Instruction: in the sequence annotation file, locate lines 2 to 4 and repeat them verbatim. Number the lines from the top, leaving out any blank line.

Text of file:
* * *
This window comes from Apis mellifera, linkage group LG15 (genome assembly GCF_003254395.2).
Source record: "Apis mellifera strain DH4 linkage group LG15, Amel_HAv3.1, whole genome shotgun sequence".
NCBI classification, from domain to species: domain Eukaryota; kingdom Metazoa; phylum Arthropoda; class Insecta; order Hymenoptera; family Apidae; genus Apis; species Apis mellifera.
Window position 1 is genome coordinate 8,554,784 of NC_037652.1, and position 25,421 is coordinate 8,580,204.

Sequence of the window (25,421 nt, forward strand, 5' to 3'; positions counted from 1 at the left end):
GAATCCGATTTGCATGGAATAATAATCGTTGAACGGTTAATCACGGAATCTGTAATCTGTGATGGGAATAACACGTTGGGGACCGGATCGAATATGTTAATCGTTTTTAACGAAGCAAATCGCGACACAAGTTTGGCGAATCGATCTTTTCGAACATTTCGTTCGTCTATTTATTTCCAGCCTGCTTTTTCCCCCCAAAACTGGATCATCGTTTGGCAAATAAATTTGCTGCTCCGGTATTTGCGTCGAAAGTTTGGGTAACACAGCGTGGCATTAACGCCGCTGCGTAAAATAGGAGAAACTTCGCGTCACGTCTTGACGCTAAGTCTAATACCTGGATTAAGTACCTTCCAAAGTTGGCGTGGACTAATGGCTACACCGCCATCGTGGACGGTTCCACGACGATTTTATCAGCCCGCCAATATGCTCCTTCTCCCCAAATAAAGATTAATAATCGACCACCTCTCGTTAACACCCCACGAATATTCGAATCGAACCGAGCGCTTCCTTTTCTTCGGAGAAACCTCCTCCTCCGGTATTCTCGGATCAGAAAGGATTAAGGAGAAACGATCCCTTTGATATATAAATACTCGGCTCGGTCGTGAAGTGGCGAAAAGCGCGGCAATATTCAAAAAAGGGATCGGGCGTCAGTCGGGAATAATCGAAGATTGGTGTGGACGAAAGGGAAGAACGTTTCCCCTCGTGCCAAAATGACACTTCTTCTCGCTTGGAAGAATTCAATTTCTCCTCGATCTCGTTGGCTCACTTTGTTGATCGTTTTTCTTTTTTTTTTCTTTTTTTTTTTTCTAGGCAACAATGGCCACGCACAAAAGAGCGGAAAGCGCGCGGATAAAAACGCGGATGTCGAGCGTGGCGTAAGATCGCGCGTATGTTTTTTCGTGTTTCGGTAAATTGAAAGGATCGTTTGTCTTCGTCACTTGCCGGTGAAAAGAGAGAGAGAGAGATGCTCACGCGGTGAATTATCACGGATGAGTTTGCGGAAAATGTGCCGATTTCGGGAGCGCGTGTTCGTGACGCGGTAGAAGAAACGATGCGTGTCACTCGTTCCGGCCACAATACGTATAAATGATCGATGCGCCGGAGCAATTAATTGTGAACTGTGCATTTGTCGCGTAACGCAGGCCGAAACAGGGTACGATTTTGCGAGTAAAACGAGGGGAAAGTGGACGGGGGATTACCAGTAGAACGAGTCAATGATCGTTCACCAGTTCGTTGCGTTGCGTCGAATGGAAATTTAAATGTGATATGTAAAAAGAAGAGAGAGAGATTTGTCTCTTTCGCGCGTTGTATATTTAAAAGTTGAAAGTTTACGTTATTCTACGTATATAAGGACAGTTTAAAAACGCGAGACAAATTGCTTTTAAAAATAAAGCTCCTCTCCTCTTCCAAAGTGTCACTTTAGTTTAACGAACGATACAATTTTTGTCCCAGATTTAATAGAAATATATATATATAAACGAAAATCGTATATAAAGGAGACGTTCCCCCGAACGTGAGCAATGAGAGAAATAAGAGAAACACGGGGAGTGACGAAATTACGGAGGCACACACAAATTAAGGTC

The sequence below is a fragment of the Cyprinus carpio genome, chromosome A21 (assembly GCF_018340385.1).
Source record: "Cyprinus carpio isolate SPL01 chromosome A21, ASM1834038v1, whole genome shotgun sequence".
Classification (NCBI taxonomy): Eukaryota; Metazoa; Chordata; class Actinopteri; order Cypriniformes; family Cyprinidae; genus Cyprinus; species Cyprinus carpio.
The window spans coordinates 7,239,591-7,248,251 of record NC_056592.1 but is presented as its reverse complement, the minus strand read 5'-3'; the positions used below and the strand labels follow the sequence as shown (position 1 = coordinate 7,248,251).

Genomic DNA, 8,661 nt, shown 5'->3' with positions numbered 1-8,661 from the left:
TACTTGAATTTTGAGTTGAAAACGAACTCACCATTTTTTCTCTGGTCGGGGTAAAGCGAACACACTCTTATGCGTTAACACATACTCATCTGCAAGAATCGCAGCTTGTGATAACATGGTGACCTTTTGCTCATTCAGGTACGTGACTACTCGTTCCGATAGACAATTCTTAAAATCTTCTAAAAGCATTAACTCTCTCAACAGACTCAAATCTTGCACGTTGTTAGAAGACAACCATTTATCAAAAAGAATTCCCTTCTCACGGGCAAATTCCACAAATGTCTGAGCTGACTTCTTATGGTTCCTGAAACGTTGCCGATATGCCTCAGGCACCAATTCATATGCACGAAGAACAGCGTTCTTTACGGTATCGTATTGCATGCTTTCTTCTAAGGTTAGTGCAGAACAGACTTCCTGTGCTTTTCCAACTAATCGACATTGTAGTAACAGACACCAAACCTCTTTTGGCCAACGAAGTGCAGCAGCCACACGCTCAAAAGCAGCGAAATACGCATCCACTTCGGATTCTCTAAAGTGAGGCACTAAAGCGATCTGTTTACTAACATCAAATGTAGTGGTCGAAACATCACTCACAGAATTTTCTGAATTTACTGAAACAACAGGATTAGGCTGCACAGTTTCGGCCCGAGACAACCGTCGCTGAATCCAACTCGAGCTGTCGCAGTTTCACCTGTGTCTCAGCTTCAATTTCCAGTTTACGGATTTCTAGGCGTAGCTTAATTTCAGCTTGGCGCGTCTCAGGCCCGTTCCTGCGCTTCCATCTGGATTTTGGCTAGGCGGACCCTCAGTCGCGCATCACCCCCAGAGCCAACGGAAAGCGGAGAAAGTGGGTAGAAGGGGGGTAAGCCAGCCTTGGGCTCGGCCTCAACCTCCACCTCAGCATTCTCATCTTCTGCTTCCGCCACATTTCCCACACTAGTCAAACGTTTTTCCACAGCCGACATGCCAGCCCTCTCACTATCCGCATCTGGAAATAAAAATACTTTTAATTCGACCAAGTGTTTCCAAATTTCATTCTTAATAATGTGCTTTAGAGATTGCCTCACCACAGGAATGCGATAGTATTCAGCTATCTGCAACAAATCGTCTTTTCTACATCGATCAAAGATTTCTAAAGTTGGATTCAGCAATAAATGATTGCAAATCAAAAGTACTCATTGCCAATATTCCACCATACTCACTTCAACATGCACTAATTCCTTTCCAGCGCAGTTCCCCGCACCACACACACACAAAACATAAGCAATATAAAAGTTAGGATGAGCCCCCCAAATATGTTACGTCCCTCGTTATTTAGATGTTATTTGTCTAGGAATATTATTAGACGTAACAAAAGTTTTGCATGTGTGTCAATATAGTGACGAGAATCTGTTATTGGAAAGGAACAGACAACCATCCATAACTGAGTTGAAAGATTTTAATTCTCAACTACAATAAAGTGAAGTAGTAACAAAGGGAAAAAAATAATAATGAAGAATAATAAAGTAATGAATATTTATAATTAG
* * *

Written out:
Source record: "Apis mellifera strain DH4 linkage group LG15, Amel_HAv3.1, whole genome shotgun sequence".
NCBI classification, from domain to species: domain Eukaryota; kingdom Metazoa; phylum Arthropoda; class Insecta; order Hymenoptera; family Apidae; genus Apis; species Apis mellifera.
Window position 1 is genome coordinate 8,554,784 of NC_037652.1, and position 25,421 is coordinate 8,580,204.